Low Prices and the Damnation of Capitalism

I read recently of three instances where low prices attracted consumers. Interest rates on bonds in Europe are 3% lower than in the U.S., so American companies are borrowing money in Europe. BlackRock lowered the fees it charges big clients to close the gap with cheaper rivals and attract investors to its products. Residents of New York are moving to Florida where taxes are lower.

Thus, do low prices give capitalism a bad name? Companies relentlessly work to lower costs. They pay as little as possible for labor and supplies. They may gain customers by doing this or keep themselves in business but they divert income away from workers and suppliers. They don’t like to pay taxes which in turn buy public goods. Other companies connive and lower the quality of their goods in order to move further along the price/demand curve to lower prices but more demand.

Even with high-priced status and luxury goods, those at lower, more competitive prices may find more ready buyers. Look at the trade for knock-off, counterfeit purses and Rolex watches.

It is certainly true that some people will willingly, even eagerly, pay more for goods which have emotional significance – free trade coffee, support of socially responsible enterprises or for something having an intangible but beneficial impact on culture or communities.

Yet, one could easily predict that they would choose to pay a lower over a higher price if both alternatives would provide the same satisfaction.

For every micro-economic utility function there is more demand at lower cost. That’s just the way people are and rationally so, for spending less gains them access to more of life’s flow.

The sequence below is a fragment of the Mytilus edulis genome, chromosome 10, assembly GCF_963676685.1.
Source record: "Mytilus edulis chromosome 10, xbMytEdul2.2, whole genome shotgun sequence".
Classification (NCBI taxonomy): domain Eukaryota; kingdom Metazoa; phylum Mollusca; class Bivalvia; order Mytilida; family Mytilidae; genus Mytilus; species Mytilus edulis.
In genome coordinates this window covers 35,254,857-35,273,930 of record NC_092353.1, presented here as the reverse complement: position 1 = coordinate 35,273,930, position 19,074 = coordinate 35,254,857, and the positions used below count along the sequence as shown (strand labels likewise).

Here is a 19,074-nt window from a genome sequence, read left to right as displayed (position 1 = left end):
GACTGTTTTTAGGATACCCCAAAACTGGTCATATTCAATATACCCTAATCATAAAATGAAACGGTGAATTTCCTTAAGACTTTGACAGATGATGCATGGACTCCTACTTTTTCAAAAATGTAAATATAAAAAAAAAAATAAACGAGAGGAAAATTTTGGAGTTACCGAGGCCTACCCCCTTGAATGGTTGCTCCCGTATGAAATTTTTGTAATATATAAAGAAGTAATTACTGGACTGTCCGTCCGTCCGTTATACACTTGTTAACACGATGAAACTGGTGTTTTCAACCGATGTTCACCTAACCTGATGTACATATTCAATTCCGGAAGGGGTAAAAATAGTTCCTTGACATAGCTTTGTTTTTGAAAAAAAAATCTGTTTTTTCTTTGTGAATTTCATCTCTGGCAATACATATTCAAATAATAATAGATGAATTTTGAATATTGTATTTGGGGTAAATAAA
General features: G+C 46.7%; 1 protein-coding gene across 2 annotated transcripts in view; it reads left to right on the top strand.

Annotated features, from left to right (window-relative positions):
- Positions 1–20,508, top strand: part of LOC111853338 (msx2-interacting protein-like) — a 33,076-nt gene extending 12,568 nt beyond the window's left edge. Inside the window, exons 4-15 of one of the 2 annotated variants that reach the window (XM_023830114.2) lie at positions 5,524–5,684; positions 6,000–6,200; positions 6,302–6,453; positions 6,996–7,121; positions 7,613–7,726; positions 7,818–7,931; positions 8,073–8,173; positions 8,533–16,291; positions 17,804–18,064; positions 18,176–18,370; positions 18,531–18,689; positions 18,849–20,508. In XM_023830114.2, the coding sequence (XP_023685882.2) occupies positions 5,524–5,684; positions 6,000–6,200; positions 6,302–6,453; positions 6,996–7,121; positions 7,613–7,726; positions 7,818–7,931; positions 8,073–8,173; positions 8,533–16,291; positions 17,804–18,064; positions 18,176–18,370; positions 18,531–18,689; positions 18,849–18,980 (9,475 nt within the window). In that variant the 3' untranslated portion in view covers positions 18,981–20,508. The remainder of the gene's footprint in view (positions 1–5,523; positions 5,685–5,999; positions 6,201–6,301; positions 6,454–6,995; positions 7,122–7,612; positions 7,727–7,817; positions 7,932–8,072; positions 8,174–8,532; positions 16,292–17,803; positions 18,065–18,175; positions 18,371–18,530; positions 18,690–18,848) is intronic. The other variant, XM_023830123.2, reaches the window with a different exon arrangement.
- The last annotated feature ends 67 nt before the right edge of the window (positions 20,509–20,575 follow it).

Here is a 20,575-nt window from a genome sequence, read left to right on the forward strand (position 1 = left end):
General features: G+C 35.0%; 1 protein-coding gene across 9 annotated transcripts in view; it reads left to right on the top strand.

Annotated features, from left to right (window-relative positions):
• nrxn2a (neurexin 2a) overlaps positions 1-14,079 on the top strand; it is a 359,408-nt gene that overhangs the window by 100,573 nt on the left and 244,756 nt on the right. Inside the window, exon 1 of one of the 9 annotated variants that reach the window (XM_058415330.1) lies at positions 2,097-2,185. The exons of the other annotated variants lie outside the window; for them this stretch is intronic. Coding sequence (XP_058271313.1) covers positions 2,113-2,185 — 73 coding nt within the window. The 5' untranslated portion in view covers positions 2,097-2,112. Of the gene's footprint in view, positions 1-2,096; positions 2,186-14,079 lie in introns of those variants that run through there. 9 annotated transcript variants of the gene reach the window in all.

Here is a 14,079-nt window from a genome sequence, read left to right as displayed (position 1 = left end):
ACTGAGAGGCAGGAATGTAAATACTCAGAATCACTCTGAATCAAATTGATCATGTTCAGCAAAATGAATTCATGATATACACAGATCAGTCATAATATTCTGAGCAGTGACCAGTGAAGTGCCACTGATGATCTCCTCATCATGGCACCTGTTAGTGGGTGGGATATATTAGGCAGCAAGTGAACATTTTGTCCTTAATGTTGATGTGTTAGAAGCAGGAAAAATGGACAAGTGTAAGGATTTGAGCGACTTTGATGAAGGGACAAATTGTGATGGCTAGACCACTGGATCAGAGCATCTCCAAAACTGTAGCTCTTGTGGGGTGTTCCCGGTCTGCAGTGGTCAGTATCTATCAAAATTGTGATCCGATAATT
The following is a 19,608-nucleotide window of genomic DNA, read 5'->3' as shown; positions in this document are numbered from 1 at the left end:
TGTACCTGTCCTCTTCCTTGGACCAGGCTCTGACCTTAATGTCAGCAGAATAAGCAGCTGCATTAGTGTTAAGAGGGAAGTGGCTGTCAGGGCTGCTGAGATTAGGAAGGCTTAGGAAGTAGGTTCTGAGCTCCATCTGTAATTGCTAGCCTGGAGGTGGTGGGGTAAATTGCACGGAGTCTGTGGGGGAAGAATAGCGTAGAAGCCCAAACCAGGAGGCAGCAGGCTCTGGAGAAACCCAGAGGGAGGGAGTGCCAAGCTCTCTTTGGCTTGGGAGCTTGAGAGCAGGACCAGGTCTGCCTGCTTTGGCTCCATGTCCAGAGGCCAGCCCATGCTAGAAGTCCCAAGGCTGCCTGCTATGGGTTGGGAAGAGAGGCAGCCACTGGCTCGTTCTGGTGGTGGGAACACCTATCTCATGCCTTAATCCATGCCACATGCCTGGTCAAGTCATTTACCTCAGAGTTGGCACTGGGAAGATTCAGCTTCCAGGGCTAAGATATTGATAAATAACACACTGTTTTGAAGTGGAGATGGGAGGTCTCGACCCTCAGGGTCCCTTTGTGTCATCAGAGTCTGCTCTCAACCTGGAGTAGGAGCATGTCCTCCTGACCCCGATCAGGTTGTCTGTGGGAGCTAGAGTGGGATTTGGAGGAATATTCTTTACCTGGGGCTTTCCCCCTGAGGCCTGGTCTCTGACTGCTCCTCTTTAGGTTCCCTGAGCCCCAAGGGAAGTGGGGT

Even very rich people with low marginal utility of every additional dollar earned still are prone to buying the same good from another seller if the price is less.

As Benjamin Franklin pointed out “A penny saved is a penny earned.” And the more pennies we have in hand, the more we can get out of life.

The force field of competition keeps companies at the grindstone of lowering their costs and their prices unceasingly. Prices drop to commodity levels.

Not every capitalist likes working to make a profit under competitive pressure to lower prices. Many seek relief by obtaining market power – trademarks, patents, monopolies, cartels, etc. – which permit them to sell at a premium over cost.

So, who benefits from a system where lower prices for the same quality/utility are rewarded with more customer demand?

Customers for sure, particularly those with less wealth and lower incomes.

Society, maybe not so much. And therein lies the appeal of socialism.

The environment too, not so much. Environmentally sustainable products often cost more. Ending the hydro-carbon energy civilization would cost quite a lot just now. There is little mass enthusiasm to paying those costs out of our pockets but a great wailing and gnashing of teeth that we humans are so selfish and short-sighted.

The demand for lower prices gives rise to a fundamental critique of capitalism in that the system rests on individual greed. People, day-in-and-day-out, like to have more money and spend less. Why? Why can’t they care more for others and sacrifice their self-interest to let others benefit more? If customers would pay more, workers could earn more. If customers would pay more, quality would improve and risks to society and the environment would decrease and suppliers would willingly add more value to final goods.

If we look at money as power, then a law of thermodynamics might apply. Power is flow; it gets things done; it can even move mountains. Life is more giving, more fulfilled, more complete, more enjoyable, more accomplished, more diverse, the more there is flow.

It is natural for nature to want more flow. Higher prices restrict flow; lower prices augment flow.

More flow is distributive justice.

A system with the lowest costs for the same level of purchasing power has maximum flow. This is efficiency which is good for the social order.

There is rationality in running any system to lower its costs commensurate with quality.